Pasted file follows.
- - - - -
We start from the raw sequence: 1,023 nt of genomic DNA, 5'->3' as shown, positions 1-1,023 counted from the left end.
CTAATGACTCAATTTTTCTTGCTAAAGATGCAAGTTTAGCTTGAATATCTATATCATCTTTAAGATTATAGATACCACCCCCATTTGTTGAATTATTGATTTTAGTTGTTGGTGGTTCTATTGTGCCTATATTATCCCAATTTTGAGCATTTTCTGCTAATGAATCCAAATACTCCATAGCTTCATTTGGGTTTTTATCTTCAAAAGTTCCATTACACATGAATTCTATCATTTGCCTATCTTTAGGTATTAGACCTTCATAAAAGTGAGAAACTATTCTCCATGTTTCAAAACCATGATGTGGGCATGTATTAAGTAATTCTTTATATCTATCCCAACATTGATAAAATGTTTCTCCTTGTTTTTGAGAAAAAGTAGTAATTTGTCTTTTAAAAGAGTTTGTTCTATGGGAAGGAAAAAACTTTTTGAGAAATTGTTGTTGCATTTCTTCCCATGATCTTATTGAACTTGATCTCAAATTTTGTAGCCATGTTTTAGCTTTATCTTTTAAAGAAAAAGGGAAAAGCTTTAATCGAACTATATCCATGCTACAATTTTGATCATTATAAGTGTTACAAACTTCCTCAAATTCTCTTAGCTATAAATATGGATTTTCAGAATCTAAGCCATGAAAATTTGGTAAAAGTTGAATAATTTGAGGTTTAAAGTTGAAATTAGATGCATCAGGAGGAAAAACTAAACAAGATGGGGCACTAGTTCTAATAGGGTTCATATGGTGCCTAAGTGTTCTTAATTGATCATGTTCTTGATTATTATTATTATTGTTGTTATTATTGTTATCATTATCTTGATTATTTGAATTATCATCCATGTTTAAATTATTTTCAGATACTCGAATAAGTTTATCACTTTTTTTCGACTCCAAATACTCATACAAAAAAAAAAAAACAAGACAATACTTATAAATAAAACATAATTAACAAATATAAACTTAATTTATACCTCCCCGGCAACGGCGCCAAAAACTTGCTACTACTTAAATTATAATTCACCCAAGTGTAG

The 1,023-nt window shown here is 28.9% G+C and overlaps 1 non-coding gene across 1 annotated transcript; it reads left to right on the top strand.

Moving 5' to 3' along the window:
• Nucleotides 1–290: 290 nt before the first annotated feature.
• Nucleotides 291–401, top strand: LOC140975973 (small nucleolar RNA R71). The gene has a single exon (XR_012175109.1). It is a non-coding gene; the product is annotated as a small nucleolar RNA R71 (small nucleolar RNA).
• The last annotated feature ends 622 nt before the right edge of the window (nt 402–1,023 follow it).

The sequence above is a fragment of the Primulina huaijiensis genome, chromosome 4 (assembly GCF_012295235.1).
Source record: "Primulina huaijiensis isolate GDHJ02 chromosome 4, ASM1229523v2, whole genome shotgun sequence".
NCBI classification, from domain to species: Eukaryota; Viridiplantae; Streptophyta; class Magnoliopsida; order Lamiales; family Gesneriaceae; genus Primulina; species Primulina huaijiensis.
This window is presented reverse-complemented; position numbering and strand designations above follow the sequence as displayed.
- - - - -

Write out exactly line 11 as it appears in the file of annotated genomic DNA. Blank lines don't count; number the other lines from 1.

This window is presented reverse-complemented; position numbering and strand designations above follow the sequence as displayed.